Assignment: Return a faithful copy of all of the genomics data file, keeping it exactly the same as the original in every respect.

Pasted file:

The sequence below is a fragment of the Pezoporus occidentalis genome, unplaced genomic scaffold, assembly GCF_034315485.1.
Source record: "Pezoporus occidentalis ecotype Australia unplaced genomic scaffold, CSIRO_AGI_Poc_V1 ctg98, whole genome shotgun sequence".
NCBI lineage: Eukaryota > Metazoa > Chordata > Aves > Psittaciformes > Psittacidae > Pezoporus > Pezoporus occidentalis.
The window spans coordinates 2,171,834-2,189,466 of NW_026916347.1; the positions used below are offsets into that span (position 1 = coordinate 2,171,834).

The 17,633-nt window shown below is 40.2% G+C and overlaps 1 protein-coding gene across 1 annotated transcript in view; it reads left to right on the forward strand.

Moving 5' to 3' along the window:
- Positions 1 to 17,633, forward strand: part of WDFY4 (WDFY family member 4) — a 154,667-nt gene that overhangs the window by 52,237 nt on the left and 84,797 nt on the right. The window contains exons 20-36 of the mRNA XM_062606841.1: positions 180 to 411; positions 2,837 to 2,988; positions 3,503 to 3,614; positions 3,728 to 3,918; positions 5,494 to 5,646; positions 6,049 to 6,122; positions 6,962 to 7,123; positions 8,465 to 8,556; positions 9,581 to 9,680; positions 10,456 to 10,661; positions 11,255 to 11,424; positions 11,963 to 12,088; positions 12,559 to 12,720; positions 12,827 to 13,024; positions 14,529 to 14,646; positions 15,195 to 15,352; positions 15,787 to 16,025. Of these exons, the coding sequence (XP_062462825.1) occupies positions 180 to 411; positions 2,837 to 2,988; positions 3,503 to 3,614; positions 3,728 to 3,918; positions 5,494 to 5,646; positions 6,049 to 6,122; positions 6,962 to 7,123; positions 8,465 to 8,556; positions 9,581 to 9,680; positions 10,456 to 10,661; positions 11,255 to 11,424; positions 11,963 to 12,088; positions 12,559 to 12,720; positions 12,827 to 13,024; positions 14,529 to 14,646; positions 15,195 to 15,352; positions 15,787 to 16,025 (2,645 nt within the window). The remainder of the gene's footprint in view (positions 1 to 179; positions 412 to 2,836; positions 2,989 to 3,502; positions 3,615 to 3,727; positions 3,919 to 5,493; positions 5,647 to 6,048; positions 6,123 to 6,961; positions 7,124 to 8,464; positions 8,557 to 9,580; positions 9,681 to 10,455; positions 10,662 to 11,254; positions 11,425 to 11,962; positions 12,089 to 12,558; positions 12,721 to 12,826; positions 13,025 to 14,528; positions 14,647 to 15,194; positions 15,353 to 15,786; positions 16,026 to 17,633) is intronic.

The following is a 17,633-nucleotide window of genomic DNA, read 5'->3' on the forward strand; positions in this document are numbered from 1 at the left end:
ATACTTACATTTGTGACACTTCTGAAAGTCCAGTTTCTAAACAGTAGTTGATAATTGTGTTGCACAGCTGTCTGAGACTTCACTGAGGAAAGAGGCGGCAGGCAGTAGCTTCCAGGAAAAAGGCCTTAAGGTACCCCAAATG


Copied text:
The sequence below is a fragment of the Pezoporus occidentalis genome, unplaced genomic scaffold, assembly GCF_034315485.1.
Source record: "Pezoporus occidentalis ecotype Australia unplaced genomic scaffold, CSIRO_AGI_Poc_V1 ctg98, whole genome shotgun sequence".
NCBI lineage: Eukaryota > Metazoa > Chordata > Aves > Psittaciformes > Psittacidae > Pezoporus > Pezoporus occidentalis.
The window spans coordinates 2,171,834-2,189,466 of NW_026916347.1; the positions used below are offsets into that span (position 1 = coordinate 2,171,834).

The 17,633-nt window shown below is 40.2% G+C and overlaps 1 protein-coding gene across 1 annotated transcript in view; it reads left to right on the forward strand.

Moving 5' to 3' along the window:
- Positions 1 to 17,633, forward strand: part of WDFY4 (WDFY family member 4) — a 154,667-nt gene that overhangs the window by 52,237 nt on the left and 84,797 nt on the right. The window contains exons 20-36 of the mRNA XM_062606841.1: positions 180 to 411; positions 2,837 to 2,988; positions 3,503 to 3,614; positions 3,728 to 3,918; positions 5,494 to 5,646; positions 6,049 to 6,122; positions 6,962 to 7,123; positions 8,465 to 8,556; positions 9,581 to 9,680; positions 10,456 to 10,661; positions 11,255 to 11,424; positions 11,963 to 12,088; positions 12,559 to 12,720; positions 12,827 to 13,024; positions 14,529 to 14,646; positions 15,195 to 15,352; positions 15,787 to 16,025. Of these exons, the coding sequence (XP_062462825.1) occupies positions 180 to 411; positions 2,837 to 2,988; positions 3,503 to 3,614; positions 3,728 to 3,918; positions 5,494 to 5,646; positions 6,049 to 6,122; positions 6,962 to 7,123; positions 8,465 to 8,556; positions 9,581 to 9,680; positions 10,456 to 10,661; positions 11,255 to 11,424; positions 11,963 to 12,088; positions 12,559 to 12,720; positions 12,827 to 13,024; positions 14,529 to 14,646; positions 15,195 to 15,352; positions 15,787 to 16,025 (2,645 nt within the window). The remainder of the gene's footprint in view (positions 1 to 179; positions 412 to 2,836; positions 2,989 to 3,502; positions 3,615 to 3,727; positions 3,919 to 5,493; positions 5,647 to 6,048; positions 6,123 to 6,961; positions 7,124 to 8,464; positions 8,557 to 9,580; positions 9,681 to 10,455; positions 10,662 to 11,254; positions 11,425 to 11,962; positions 12,089 to 12,558; positions 12,721 to 12,826; positions 13,025 to 14,528; positions 14,647 to 15,194; positions 15,353 to 15,786; positions 16,026 to 17,633) is intronic.

The following is a 17,633-nucleotide window of genomic DNA, read 5'->3' on the forward strand; positions in this document are numbered from 1 at the left end:
ATACTTACATTTGTGACACTTCTGAAAGTCCAGTTTCTAAACAGTAGTTGATAATTGTGTTGCACAGCTGTCTGAGACTTCACTGAGGAAAGAGGCGGCAGGCAGTAGCTTCCAGGAAAAAGGCCTTAAGGTACCCCAAATG